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1. Legal Framework Differentiating Employees From Independent Contractors

a. Factors that Determine Who is an Employee and Who is an Independent Contractor

Generally speaking, the main factor which distinguishes an independent contractor from an employee under Swiss law is subordination. Whether a subordinate relationship can be accepted or not is decided by a holistic assessment of each individual case. It is necessary to check whether the person obliged to perform the work corresponds more to an employee or to a self-employed person. For this purpose, certain principles have been developed in doctrine and practice, so that there a number of factors which are taken into account in order for determining the existence of one or other contract. Material characteristics indicating an employment relationship are:

• high degree of directionality;
• subordinate to other persons serving the principal/employer;
• acting in the principal’s/employer’s name and for the principal’s/employer’s account;
• fixed working hours, working time checks, duty to regularly appear in the office;
• obligation to provide the entire workforce as well as the intensive use by the principal/employer;
• allocation of a work place;
• provision of work equipment or material by the principal/employer;
• agreement of a probationary period;
• granting of holiday by the principal/employer;
• conducting a personal file by the principal/employer;
• periodic remuneration;
• principal’s/employer’s business risk;
• agreement on non-competition; and
• expressly declaring the intention to establish an employment relationship.

Formal criteria that have only secondary importance are:

• payment of social security contributions by the principal/employer; and
• tax or social insurance deductions as if it was income from dependent employment.

Factors that indicate against the existence of an employment contract are:

• lack of subordination;
• possibility to terminate the legal relationship at any time;
• limitation of the workload to a specific work-related work and, consequently, to a shorter period; and
• provision of materials and tools and insurance of the risks by the principal/employer.

b. General Differences in Tax Treatment

The differentiation between an employee and an independent contractor has consequences with regard to social security law and tax treatment.

Social security law
Swiss social security is split into three ‘pillars’, each with its own characteristics and goals that help retired people continue to finance their way of life after retirement. Employers participate in the funding of most types of insurance with the exception of health insur-ance, which is financed by each insured person who pays premiums based on their age and where they live. The three pillars of the Swiss social security system are: Old Age and Survivors /Disability Insurance, an occupational pension plan, and private investment options.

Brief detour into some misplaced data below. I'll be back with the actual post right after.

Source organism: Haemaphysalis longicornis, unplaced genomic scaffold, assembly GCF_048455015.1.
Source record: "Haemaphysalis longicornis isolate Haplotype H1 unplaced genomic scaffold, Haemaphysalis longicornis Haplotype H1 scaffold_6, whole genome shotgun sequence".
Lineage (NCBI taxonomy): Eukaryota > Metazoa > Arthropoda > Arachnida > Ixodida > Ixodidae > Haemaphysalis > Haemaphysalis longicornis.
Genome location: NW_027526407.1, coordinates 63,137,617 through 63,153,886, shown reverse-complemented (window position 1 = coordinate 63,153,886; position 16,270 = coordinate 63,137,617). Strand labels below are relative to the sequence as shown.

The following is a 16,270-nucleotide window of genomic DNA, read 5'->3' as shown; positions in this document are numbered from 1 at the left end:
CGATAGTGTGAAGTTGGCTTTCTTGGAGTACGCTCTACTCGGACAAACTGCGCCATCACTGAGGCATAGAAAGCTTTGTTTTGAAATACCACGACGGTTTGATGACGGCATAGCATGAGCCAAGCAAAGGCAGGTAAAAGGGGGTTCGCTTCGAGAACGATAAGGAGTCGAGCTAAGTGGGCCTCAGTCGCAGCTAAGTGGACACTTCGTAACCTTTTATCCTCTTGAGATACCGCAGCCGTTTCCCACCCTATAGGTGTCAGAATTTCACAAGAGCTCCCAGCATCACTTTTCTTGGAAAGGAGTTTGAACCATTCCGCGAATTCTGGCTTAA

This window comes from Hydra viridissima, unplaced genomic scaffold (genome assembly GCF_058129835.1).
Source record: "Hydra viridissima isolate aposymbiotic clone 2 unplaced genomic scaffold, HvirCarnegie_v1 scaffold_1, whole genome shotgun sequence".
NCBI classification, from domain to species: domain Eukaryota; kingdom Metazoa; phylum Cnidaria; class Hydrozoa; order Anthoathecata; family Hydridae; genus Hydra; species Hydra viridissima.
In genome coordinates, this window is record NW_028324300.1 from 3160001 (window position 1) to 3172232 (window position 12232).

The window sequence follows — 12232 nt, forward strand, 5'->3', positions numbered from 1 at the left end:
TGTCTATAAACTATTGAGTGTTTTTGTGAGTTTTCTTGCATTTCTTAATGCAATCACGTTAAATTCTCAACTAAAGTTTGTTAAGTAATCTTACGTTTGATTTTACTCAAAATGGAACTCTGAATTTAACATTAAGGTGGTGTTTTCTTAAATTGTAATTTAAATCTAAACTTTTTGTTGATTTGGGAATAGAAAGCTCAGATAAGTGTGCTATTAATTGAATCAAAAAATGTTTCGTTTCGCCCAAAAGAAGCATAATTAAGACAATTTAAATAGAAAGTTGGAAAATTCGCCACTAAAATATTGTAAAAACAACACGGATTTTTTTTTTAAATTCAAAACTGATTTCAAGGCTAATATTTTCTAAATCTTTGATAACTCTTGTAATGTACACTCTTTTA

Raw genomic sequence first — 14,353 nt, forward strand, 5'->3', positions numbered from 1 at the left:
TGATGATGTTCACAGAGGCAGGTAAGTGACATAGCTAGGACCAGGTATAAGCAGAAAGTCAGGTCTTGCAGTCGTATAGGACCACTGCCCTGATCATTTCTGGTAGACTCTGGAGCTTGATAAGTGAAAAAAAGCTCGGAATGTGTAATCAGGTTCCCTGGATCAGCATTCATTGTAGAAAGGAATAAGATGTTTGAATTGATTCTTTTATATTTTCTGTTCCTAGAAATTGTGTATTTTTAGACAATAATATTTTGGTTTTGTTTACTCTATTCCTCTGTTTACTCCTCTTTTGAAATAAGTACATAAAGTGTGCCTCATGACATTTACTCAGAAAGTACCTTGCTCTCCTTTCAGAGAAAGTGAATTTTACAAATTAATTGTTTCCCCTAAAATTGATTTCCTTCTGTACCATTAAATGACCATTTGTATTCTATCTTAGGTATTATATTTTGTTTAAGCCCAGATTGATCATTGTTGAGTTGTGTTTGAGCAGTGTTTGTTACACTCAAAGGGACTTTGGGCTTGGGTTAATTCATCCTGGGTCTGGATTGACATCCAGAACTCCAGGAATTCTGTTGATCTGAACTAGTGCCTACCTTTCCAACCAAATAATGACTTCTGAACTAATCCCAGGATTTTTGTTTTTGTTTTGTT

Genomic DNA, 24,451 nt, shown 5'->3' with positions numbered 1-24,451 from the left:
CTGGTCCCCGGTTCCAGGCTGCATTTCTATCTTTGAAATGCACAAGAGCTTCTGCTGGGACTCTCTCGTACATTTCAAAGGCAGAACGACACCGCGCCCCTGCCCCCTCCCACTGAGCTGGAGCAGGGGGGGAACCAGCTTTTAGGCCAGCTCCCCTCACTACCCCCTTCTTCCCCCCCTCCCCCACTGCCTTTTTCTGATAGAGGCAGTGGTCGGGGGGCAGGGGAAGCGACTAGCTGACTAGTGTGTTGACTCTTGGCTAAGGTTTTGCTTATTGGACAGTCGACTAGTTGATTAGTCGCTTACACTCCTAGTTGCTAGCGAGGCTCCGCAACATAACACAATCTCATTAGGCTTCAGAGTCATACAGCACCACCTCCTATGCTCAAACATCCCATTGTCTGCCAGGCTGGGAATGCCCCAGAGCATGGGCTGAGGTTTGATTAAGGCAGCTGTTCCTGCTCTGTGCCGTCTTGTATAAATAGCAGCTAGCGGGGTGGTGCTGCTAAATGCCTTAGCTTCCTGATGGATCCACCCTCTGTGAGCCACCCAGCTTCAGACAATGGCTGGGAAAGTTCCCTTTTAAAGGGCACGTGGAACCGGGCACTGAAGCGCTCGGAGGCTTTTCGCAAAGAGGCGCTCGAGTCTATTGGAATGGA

First pillar
The first is a state pension plan that consists of various insurance schemes such as the Old Age and Survivors Insurance (OASI), Disability Insurance, and Unemployment Insurance. OASI and Disability Insurance are mandatory for all Swiss residents, be they employed or self-employed.

Second pillar
The second pillar is based on occupational pension plans and accident insurance. Em-ployees who earn more than CHF 21,150 a year are automatically insured by a second pillar pension fund. When combined with the first pillar benefits, a person could expect to earn about 60% of their final salary after retirement to help maintain their standard of living. Self-employed persons may optionally contribute to second-pillar schemes but are not required to do so.

Third pillar
The third pillar is a private, individual option that workers can use to help make up the remainder of their income not covered by the first two pillars. Such schemes are also protected by law and often offer tax advantages. These typically take the form of a re-tirement savings account (with tax breaks) or a flexible savings account (few if any tax breaks).

Tax law
Both employees and independent contractors have to declare their income and pay in-come tax. Self-employed persons can deduct their professional expenses from income completely, while such deductions are not available to employees.

The services of an independent contractor are generally subject to VAT, provided that the annual turnover exceeds CHF 100,000.

c. Differences in Benefit Entitlement

By virtue of Swiss statute law, an employee is entitled to certain benefits, whereas an in-dependent contractor is not. Benefits, which employers are entitled to are listed below;

Paid holiday leave
Unlike self-employed persons, employees are entitled to at least 20 days’ paid holiday leave per year (based on full-time salaried employment).

Wage continuation